An equal force has no right to give power to an equal force, as it implies hierarchy between the two forces. The hierarchy isn’t real, yet the distribution is inevitable. Alien: Covenant attacks hierarchy relentlessly, whether if it’s showing David oppose Peter Weyland, the Covenant crew being tense with Oram, or whether it’s showing David treat the Neomorph as a human. Countless times throughout the movie, the hostility that gets generated happens around stationary behaviour. It’s when characters are standing still, and doing nothing that tension and the prospect of violence exists. The Engineer population that David wipes out gets wiped out because they were stationary, and Walter loses to David because Walter became stationary.
The equality between forces is real. However, it seems that the essence of Alien: Covenant is address the nature of the equality between forces. If stationary means peace, which feels logical, that insinuates that the equality between two stationary forces is forced to not mean peace. The equality is a terror, and can only be resolved by eliminating different forces until just one force exists which embodies the peace of stationary behaviour.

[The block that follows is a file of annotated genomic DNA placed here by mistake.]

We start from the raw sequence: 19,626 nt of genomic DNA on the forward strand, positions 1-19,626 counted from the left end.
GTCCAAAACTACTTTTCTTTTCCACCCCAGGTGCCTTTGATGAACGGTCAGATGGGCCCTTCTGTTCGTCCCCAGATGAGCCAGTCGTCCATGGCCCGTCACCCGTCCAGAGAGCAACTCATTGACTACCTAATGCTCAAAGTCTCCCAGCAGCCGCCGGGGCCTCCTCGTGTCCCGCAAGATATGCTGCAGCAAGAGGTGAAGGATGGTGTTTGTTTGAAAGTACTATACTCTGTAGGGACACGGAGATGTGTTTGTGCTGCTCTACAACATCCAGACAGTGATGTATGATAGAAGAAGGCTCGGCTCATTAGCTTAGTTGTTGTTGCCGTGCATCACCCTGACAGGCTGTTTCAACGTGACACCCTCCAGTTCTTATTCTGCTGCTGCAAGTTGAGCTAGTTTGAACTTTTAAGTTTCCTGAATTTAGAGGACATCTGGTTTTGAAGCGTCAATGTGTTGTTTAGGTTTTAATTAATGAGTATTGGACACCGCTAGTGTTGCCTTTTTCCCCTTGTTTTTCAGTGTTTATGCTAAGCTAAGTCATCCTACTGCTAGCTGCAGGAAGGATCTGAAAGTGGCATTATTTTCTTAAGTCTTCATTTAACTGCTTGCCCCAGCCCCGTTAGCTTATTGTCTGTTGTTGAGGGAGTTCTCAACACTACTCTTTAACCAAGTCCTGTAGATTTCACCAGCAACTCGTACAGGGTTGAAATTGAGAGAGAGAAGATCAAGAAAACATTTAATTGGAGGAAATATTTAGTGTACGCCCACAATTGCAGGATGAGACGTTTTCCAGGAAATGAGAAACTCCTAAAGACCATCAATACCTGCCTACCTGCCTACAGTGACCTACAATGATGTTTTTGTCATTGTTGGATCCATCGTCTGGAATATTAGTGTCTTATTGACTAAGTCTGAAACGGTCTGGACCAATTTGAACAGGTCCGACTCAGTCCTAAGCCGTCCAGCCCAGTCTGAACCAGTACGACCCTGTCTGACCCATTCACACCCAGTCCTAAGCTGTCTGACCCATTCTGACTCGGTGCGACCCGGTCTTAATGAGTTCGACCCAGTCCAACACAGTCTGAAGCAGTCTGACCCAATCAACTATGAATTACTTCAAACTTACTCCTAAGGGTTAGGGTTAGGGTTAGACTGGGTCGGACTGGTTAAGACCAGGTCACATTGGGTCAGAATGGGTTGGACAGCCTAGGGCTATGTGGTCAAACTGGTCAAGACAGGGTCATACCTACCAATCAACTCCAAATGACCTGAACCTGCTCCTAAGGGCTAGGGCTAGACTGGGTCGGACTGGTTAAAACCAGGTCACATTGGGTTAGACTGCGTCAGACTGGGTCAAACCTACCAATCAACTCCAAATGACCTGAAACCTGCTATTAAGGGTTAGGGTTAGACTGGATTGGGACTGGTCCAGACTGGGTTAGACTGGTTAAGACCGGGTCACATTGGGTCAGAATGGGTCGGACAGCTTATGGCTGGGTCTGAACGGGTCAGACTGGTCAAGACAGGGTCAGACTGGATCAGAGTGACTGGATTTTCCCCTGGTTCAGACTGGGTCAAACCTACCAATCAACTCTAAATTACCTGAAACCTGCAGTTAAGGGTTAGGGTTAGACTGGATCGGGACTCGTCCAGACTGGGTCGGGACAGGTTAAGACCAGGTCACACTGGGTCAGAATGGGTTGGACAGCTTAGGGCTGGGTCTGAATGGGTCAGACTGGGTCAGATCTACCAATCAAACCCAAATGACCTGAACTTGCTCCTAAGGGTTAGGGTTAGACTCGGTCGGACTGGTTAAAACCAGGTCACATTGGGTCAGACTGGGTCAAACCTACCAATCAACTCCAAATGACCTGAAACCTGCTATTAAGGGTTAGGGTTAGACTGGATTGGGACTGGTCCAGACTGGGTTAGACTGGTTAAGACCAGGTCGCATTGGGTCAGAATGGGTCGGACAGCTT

In Alien: Covenant, characters who project a sense of calm are the sources of terror. Oram mocks David for his sense of calm. The Covenant crew are rattled by Daniels, for her sense of calm. Walter shows apprehension toward David, for his sense of calm. The peace of Upworth and Ricks is part of a scenario of tension; for how long can the peace of Upworth and Ricks persist, until Tennessee finally breaks protocol and physically clashes with them?